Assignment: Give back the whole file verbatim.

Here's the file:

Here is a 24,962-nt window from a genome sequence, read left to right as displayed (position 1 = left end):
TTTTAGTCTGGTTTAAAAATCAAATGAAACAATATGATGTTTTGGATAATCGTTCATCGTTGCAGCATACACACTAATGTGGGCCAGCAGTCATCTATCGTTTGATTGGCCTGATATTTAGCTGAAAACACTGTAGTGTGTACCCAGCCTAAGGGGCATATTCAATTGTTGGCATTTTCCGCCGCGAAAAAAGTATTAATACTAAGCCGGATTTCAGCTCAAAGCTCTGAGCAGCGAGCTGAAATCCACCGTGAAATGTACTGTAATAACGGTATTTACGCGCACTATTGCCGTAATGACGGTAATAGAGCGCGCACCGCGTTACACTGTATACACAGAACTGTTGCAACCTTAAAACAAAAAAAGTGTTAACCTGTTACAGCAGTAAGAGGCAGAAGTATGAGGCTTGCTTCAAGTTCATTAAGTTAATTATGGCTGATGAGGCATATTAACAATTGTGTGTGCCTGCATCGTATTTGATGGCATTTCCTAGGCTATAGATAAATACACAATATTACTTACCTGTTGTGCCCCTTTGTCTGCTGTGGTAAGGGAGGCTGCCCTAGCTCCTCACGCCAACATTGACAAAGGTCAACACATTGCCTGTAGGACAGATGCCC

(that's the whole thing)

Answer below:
Here is a 24,962-nt window from a genome sequence, read left to right as displayed (position 1 = left end):
TTTTAGTCTGGTTTAAAAATCAAATGAAACAATATGATGTTTTGGATAATCGTTCATCGTTGCAGCATACACACTAATGTGGGCCAGCAGTCATCTATCGTTTGATTGGCCTGATATTTAGCTGAAAACACTGTAGTGTGTACCCAGCCTAAGGGGCATATTCAATTGTTGGCATTTTCCGCCGCGAAAAAAGTATTAATACTAAGCCGGATTTCAGCTCAAAGCTCTGAGCAGCGAGCTGAAATCCACCGTGAAATGTACTGTAATAACGGTATTTACGCGCACTATTGCCGTAATGACGGTAATAGAGCGCGCACCGCGTTACACTGTATACACAGAACTGTTGCAACCTTAAAACAAAAAAAGTGTTAACCTGTTACAGCAGTAAGAGGCAGAAGTATGAGGCTTGCTTCAAGTTCATTAAGTTAATTATGGCTGATGAGGCATATTAACAATTGTGTGTGCCTGCATCGTATTTGATGGCATTTCCTAGGCTATAGATAAATACACAATATTACTTACCTGTTGTGCCCCTTTGTCTGCTGTGGTAAGGGAGGCTGCCCTAGCTCCTCACGCCAACATTGACAAAGGTCAACACATTGCCTGTAGGACAGATGCCC